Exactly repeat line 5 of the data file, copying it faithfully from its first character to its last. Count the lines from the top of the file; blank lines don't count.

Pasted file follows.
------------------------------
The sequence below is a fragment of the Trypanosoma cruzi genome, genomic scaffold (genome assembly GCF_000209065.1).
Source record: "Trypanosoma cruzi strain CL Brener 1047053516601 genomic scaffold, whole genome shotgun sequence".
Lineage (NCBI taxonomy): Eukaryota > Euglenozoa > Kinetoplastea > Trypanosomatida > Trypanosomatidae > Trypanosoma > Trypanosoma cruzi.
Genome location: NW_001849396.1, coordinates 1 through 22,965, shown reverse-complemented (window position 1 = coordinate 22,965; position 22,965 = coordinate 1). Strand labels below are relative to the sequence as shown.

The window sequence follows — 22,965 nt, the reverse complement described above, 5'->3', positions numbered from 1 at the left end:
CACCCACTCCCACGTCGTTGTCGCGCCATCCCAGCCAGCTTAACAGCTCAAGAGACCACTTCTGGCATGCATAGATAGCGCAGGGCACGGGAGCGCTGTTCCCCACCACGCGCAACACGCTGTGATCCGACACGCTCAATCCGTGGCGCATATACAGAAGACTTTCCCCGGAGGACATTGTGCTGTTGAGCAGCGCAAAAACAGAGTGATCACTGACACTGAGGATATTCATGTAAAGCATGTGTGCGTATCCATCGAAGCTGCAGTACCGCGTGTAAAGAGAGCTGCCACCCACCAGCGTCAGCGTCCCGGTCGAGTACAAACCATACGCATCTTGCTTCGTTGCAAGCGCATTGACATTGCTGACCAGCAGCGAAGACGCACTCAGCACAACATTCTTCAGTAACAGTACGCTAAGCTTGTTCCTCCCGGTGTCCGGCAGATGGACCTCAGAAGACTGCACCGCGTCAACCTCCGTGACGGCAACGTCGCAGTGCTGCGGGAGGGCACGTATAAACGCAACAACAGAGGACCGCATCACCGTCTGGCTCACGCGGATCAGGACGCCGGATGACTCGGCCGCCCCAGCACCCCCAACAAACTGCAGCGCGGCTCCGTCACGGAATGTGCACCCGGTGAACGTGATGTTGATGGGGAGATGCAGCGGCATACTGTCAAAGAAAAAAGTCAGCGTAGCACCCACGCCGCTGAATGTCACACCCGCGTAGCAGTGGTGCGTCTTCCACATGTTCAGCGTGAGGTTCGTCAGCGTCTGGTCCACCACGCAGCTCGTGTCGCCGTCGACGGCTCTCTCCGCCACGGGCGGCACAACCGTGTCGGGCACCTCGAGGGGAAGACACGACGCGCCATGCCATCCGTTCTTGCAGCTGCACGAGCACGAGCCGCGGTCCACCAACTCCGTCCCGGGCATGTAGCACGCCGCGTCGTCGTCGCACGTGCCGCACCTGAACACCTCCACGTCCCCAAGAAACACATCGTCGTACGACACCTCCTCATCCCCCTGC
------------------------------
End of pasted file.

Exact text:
The window sequence follows — 22,965 nt, the reverse complement described above, 5'->3', positions numbered from 1 at the left end: